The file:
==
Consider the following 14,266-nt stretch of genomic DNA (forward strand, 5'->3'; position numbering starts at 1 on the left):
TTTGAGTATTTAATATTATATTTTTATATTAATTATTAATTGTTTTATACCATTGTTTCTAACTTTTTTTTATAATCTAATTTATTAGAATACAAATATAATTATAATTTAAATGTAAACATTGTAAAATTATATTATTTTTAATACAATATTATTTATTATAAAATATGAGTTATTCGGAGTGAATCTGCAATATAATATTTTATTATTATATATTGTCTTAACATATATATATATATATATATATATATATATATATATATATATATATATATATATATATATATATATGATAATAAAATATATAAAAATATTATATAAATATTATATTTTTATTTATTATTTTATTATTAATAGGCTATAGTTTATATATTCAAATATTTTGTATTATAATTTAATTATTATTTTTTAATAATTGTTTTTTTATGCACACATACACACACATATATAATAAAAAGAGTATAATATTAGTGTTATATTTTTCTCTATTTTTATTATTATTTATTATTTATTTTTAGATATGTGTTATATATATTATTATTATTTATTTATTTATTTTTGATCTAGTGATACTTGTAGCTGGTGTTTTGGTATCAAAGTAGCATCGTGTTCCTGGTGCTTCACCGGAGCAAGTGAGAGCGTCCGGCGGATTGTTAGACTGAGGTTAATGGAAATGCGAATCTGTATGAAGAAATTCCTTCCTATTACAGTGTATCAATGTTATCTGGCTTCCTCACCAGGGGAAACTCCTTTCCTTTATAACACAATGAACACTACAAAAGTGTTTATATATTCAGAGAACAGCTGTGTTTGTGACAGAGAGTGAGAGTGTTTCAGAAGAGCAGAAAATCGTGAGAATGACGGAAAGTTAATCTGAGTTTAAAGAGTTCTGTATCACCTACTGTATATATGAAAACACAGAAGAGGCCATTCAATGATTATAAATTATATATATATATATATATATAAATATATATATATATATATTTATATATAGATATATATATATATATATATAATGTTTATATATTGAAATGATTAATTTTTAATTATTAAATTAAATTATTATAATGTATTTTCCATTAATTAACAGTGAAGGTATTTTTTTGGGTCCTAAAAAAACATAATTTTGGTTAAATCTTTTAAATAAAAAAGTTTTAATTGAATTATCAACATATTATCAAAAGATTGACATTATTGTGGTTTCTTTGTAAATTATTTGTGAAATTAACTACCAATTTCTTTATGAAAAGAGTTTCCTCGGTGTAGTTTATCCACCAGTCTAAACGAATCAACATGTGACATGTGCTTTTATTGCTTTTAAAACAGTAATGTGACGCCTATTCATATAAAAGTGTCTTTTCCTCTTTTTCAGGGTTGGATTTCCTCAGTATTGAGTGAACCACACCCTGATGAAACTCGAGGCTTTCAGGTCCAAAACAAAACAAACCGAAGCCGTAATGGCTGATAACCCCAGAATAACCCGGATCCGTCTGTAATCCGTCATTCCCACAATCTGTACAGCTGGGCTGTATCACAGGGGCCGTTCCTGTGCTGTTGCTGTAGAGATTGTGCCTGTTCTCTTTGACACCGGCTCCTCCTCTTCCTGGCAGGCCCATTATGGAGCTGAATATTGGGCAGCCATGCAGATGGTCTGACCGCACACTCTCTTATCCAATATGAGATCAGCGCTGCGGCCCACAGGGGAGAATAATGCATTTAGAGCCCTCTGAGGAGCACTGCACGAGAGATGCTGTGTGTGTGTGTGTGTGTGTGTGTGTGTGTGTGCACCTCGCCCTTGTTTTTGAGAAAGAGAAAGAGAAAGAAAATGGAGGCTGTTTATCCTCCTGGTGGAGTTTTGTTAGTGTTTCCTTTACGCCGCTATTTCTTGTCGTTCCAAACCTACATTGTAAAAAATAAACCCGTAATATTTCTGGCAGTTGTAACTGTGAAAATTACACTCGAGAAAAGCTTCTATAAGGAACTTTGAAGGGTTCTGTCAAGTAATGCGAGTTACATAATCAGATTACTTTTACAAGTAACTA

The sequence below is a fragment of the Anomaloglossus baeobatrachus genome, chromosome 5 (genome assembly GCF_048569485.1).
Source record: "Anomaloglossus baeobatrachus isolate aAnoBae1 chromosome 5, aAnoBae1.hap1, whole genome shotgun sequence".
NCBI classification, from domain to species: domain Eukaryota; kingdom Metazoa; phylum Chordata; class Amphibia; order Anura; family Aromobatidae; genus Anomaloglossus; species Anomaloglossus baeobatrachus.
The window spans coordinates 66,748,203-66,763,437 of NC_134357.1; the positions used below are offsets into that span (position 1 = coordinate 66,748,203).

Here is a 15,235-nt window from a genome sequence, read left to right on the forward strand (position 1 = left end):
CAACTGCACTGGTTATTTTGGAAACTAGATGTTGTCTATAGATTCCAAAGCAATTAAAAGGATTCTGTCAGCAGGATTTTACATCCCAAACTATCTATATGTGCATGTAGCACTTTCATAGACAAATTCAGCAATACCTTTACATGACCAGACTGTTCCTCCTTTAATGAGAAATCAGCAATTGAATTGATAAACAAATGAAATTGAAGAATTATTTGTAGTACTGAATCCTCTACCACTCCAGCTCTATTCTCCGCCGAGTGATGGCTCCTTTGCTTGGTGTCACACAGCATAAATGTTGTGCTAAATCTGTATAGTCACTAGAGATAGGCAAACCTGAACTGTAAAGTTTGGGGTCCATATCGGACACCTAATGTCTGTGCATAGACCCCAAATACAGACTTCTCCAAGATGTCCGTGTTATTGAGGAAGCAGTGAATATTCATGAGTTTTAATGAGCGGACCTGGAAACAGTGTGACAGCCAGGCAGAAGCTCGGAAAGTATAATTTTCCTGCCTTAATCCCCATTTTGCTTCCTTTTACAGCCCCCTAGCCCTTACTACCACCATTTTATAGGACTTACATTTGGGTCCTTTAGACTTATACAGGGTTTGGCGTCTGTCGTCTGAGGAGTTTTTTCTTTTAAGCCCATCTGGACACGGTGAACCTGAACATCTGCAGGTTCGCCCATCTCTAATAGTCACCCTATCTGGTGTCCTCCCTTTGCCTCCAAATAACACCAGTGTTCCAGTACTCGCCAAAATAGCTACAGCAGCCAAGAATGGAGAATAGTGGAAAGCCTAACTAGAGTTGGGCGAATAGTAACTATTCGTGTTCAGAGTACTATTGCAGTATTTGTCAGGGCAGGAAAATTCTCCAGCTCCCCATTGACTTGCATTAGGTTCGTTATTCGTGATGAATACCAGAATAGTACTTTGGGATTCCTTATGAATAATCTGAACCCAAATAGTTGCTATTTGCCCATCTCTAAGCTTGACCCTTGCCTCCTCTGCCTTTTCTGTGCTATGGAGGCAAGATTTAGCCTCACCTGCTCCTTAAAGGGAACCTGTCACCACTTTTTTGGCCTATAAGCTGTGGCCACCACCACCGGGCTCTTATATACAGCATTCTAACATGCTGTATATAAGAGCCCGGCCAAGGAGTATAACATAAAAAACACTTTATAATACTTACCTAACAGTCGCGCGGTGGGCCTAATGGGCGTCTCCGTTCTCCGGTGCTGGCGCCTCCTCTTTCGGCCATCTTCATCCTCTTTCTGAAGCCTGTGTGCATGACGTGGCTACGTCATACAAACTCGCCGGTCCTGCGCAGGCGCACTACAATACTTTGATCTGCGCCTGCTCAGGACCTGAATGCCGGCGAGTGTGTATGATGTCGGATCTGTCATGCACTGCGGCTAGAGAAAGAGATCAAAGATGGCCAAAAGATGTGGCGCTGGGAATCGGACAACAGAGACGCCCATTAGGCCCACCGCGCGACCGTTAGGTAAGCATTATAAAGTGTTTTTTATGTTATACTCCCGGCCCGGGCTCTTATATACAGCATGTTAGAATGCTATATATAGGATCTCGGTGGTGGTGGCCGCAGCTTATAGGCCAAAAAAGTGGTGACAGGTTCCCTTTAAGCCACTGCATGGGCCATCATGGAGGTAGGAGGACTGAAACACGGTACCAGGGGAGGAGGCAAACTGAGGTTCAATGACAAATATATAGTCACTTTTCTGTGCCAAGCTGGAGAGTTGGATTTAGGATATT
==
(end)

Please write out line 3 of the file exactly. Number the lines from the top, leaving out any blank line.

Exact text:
The sequence below is a fragment of the Anomaloglossus baeobatrachus genome, chromosome 5 (genome assembly GCF_048569485.1).